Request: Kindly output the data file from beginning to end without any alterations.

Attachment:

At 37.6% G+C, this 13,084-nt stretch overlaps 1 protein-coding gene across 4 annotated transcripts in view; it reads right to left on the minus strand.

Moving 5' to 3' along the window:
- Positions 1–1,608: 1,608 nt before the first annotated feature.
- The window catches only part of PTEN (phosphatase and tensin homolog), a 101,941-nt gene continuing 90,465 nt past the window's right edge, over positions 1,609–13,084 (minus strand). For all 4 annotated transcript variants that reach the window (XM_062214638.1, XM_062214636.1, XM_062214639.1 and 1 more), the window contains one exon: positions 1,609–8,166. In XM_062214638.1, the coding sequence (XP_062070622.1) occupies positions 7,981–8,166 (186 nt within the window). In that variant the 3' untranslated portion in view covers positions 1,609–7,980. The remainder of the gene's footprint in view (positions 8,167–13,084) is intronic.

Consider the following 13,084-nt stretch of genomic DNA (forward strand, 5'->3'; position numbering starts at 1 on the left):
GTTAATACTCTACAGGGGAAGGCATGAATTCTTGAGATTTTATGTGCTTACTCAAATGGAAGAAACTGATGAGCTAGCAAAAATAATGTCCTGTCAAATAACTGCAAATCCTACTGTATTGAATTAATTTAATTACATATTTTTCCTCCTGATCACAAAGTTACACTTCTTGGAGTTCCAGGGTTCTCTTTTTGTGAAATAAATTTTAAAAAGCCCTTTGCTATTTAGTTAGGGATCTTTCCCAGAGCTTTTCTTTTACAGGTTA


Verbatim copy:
At 37.6% G+C, this 13,084-nt stretch overlaps 1 protein-coding gene across 4 annotated transcripts in view; it reads right to left on the minus strand.

Moving 5' to 3' along the window:
- Positions 1–1,608: 1,608 nt before the first annotated feature.
- The window catches only part of PTEN (phosphatase and tensin homolog), a 101,941-nt gene continuing 90,465 nt past the window's right edge, over positions 1,609–13,084 (minus strand). For all 4 annotated transcript variants that reach the window (XM_062214638.1, XM_062214636.1, XM_062214639.1 and 1 more), the window contains one exon: positions 1,609–8,166. In XM_062214638.1, the coding sequence (XP_062070622.1) occupies positions 7,981–8,166 (186 nt within the window). In that variant the 3' untranslated portion in view covers positions 1,609–7,980. The remainder of the gene's footprint in view (positions 8,167–13,084) is intronic.

Consider the following 13,084-nt stretch of genomic DNA (forward strand, 5'->3'; position numbering starts at 1 on the left):
GTTAATACTCTACAGGGGAAGGCATGAATTCTTGAGATTTTATGTGCTTACTCAAATGGAAGAAACTGATGAGCTAGCAAAAATAATGTCCTGTCAAATAACTGCAAATCCTACTGTATTGAATTAATTTAATTACATATTTTTCCTCCTGATCACAAAGTTACACTTCTTGGAGTTCCAGGGTTCTCTTTTTGTGAAATAAATTTTAAAAAGCCCTTTGCTATTTAGTTAGGGATCTTTCCCAGAGCTTTTCTTTTACAGGTTA